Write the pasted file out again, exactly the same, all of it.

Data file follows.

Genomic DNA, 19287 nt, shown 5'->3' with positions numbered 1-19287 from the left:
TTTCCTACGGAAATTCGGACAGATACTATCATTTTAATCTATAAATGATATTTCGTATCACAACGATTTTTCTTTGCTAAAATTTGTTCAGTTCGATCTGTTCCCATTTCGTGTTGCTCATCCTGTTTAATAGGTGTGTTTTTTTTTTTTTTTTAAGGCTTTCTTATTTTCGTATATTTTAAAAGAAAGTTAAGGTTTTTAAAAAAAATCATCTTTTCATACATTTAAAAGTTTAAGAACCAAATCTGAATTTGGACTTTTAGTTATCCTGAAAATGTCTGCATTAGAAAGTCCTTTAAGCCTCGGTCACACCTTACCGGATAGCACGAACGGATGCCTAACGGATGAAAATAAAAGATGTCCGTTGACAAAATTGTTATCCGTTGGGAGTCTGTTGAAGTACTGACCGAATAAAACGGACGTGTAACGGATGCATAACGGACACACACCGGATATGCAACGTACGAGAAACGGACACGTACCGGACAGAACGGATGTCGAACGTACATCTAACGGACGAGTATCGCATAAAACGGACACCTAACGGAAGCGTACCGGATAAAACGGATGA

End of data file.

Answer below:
Genomic DNA, 19287 nt, shown 5'->3' with positions numbered 1-19287 from the left:
TTTCCTACGGAAATTCGGACAGATACTATCATTTTAATCTATAAATGATATTTCGTATCACAACGATTTTTCTTTGCTAAAATTTGTTCAGTTCGATCTGTTCCCATTTCGTGTTGCTCATCCTGTTTAATAGGTGTGTTTTTTTTTTTTTTTTAAGGCTTTCTTATTTTCGTATATTTTAAAAGAAAGTTAAGGTTTTTAAAAAAAATCATCTTTTCATACATTTAAAAGTTTAAGAACCAAATCTGAATTTGGACTTTTAGTTATCCTGAAAATGTCTGCATTAGAAAGTCCTTTAAGCCTCGGTCACACCTTACCGGATAGCACGAACGGATGCCTAACGGATGAAAATAAAAGATGTCCGTTGACAAAATTGTTATCCGTTGGGAGTCTGTTGAAGTACTGACCGAATAAAACGGACGTGTAACGGATGCATAACGGACACACACCGGATATGCAACGTACGAGAAACGGACACGTACCGGACAGAACGGATGTCGAACGTACATCTAACGGACGAGTATCGCATAAAACGGACACCTAACGGAAGCGTACCGGATAAAACGGATGA